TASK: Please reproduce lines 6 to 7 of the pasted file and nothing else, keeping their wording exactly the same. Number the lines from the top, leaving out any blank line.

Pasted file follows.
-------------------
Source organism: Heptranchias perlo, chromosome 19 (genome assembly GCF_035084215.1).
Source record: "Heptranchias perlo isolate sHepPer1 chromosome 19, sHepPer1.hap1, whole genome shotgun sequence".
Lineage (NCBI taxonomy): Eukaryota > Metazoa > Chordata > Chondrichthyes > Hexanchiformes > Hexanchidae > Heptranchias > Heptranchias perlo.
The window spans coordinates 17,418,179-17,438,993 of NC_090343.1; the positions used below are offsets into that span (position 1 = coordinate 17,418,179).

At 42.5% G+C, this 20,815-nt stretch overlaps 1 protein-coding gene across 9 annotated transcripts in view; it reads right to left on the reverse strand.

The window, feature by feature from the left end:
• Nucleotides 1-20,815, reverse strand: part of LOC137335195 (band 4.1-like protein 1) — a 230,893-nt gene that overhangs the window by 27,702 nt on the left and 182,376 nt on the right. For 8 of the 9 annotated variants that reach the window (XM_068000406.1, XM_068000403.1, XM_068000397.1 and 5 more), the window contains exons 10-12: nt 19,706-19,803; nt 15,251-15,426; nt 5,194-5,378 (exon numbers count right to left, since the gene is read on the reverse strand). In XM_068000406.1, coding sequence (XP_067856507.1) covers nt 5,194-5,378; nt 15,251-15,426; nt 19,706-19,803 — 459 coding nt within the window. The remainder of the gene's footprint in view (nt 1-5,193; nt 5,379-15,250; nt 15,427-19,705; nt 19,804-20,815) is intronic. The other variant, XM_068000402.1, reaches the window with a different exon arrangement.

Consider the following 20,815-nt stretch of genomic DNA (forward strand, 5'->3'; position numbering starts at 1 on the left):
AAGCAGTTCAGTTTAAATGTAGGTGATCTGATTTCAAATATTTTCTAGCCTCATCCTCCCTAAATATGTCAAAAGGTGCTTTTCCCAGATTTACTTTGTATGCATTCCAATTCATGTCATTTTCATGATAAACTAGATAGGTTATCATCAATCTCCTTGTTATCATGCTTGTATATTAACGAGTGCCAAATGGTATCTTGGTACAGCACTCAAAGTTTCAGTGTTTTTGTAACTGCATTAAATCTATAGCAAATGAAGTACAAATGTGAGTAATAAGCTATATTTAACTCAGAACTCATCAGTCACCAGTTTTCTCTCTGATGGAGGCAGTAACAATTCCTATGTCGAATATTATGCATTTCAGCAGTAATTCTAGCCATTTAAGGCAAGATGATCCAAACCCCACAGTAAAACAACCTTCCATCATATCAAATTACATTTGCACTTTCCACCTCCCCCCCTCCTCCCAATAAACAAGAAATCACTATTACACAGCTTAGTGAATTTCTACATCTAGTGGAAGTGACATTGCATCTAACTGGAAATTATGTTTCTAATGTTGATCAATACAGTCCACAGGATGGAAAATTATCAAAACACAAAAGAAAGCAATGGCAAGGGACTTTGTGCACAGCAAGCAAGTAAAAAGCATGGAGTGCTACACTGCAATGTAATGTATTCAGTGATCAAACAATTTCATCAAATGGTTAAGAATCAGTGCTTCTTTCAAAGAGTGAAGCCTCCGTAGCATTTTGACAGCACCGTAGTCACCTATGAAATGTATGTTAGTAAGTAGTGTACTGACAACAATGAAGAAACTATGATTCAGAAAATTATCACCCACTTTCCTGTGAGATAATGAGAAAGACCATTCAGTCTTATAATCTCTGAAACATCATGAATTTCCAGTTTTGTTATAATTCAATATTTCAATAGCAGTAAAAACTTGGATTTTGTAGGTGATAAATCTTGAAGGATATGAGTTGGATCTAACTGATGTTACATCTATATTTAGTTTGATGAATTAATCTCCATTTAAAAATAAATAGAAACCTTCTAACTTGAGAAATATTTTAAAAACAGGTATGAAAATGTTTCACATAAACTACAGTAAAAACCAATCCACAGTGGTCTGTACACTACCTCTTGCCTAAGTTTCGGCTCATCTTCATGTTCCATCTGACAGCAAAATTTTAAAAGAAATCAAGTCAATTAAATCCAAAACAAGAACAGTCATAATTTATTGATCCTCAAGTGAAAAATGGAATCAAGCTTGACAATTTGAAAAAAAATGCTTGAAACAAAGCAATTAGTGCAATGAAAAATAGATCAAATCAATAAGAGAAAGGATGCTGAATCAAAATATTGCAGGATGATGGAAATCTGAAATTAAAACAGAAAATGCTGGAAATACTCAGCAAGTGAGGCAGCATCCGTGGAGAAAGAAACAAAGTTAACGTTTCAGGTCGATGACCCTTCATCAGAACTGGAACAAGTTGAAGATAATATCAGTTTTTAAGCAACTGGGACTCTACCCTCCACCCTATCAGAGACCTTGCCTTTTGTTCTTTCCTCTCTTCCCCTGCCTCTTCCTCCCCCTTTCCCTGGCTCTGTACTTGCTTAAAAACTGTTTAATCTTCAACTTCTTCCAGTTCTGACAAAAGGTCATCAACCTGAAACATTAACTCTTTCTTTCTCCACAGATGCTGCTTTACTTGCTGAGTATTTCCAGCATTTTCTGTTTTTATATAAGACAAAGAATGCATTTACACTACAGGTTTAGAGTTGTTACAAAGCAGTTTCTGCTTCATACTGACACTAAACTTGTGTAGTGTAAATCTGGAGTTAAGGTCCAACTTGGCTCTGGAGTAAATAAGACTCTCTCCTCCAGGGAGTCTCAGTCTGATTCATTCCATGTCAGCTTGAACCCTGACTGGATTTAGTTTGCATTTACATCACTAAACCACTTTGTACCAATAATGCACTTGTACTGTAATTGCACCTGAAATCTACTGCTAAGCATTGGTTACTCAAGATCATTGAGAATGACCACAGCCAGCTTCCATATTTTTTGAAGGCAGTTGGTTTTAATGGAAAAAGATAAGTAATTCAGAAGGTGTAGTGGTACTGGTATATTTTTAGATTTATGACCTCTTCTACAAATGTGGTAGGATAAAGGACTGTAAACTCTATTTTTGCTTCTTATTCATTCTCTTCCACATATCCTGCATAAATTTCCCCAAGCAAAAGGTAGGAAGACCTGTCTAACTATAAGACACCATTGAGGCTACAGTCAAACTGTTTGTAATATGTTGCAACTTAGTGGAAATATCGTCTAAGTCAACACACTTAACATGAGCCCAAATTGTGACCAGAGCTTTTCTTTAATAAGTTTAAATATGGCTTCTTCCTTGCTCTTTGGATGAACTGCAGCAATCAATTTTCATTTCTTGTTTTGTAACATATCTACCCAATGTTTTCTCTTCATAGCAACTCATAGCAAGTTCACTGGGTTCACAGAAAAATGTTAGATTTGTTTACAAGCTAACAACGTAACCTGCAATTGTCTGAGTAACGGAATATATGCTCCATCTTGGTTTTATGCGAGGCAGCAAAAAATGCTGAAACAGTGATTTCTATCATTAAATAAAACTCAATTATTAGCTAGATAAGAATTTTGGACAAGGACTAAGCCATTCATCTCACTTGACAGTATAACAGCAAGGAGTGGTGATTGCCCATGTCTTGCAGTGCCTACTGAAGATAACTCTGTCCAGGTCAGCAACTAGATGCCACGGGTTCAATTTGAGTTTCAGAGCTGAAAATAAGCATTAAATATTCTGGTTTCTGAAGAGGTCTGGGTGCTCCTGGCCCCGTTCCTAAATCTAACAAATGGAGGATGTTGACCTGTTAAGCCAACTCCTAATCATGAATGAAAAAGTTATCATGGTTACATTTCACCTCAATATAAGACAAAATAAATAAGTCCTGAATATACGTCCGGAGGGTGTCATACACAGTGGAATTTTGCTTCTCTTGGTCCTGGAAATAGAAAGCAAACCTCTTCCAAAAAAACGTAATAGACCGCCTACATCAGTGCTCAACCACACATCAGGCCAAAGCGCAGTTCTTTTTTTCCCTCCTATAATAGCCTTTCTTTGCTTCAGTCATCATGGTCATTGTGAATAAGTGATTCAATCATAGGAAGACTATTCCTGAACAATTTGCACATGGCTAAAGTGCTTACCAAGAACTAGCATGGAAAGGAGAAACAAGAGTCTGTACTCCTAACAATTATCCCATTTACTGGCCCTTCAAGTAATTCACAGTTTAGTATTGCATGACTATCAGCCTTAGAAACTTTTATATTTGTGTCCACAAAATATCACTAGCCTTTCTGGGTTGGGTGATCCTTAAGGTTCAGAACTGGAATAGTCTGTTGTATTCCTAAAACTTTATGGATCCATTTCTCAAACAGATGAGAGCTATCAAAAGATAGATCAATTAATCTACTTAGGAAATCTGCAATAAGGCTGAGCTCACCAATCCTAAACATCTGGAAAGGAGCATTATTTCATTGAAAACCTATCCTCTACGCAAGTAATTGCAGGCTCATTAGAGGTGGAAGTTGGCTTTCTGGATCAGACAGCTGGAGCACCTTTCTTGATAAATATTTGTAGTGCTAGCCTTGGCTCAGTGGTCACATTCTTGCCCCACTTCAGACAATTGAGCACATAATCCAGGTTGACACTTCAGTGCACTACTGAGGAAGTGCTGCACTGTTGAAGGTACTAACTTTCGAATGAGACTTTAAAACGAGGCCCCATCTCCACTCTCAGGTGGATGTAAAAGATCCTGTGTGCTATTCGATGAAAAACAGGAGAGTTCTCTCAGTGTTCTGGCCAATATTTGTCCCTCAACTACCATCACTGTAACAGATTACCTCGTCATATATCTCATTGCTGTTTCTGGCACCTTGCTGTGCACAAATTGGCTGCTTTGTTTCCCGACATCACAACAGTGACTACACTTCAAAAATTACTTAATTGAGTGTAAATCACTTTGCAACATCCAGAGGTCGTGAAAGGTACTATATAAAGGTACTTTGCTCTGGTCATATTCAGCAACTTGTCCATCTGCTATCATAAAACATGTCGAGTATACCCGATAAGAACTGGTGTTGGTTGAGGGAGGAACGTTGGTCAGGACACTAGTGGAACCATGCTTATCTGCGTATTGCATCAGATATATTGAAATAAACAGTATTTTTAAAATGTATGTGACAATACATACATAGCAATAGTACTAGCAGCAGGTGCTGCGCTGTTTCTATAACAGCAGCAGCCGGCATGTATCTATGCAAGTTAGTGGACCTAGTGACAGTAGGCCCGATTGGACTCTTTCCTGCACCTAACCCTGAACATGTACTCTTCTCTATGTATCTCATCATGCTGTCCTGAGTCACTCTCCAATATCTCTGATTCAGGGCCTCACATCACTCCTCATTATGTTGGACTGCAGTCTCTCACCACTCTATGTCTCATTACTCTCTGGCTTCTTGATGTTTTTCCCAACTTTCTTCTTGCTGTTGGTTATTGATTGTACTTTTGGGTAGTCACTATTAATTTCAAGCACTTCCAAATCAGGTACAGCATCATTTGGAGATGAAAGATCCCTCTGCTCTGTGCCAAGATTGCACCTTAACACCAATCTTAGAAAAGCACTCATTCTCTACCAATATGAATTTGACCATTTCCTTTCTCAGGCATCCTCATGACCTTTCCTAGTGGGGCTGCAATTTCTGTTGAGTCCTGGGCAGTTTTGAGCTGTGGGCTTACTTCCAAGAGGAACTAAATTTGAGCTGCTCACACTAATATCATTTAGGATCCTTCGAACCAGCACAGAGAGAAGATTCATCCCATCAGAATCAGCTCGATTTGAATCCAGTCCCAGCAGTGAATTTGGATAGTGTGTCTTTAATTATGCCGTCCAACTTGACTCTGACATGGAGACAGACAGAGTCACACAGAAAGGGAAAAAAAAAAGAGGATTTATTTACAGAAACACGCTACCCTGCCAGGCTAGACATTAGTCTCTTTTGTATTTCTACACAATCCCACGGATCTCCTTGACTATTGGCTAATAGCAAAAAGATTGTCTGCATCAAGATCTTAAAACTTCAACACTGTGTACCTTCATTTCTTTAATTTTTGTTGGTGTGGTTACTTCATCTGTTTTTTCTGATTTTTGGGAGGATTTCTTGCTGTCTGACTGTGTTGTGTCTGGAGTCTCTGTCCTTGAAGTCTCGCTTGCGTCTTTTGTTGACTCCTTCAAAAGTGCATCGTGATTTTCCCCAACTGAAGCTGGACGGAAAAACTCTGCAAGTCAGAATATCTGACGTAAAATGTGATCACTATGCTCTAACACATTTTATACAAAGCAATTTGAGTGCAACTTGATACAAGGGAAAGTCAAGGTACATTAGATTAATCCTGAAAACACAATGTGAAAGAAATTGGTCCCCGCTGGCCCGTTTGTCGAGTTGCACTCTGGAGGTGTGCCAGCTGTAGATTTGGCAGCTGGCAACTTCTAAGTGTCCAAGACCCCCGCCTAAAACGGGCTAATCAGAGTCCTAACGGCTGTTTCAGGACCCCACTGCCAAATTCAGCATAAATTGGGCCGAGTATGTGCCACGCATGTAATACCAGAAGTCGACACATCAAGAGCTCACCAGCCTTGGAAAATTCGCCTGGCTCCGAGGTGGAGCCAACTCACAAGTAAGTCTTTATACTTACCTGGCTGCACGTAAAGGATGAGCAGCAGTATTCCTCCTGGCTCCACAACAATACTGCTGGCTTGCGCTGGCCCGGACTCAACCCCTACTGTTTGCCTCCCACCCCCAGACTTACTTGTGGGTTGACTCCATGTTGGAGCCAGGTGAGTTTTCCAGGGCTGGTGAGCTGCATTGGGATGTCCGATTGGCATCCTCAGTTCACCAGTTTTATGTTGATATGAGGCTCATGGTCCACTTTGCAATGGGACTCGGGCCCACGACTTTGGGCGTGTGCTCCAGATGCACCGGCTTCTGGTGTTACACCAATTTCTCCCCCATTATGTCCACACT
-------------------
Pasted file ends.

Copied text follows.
The window, feature by feature from the left end:
• Nucleotides 1-20,815, reverse strand: part of LOC137335195 (band 4.1-like protein 1) — a 230,893-nt gene that overhangs the window by 27,702 nt on the left and 182,376 nt on the right. For 8 of the 9 annotated variants that reach the window (XM_068000406.1, XM_068000403.1, XM_068000397.1 and 5 more), the window contains exons 10-12: nt 19,706-19,803; nt 15,251-15,426; nt 5,194-5,378 (exon numbers count right to left, since the gene is read on the reverse strand). In XM_068000406.1, coding sequence (XP_067856507.1) covers nt 5,194-5,378; nt 15,251-15,426; nt 19,706-19,803 — 459 coding nt within the window. The remainder of the gene's footprint in view (nt 1-5,193; nt 5,379-15,250; nt 15,427-19,705; nt 19,804-20,815) is intronic. The other variant, XM_068000402.1, reaches the window with a different exon arrangement.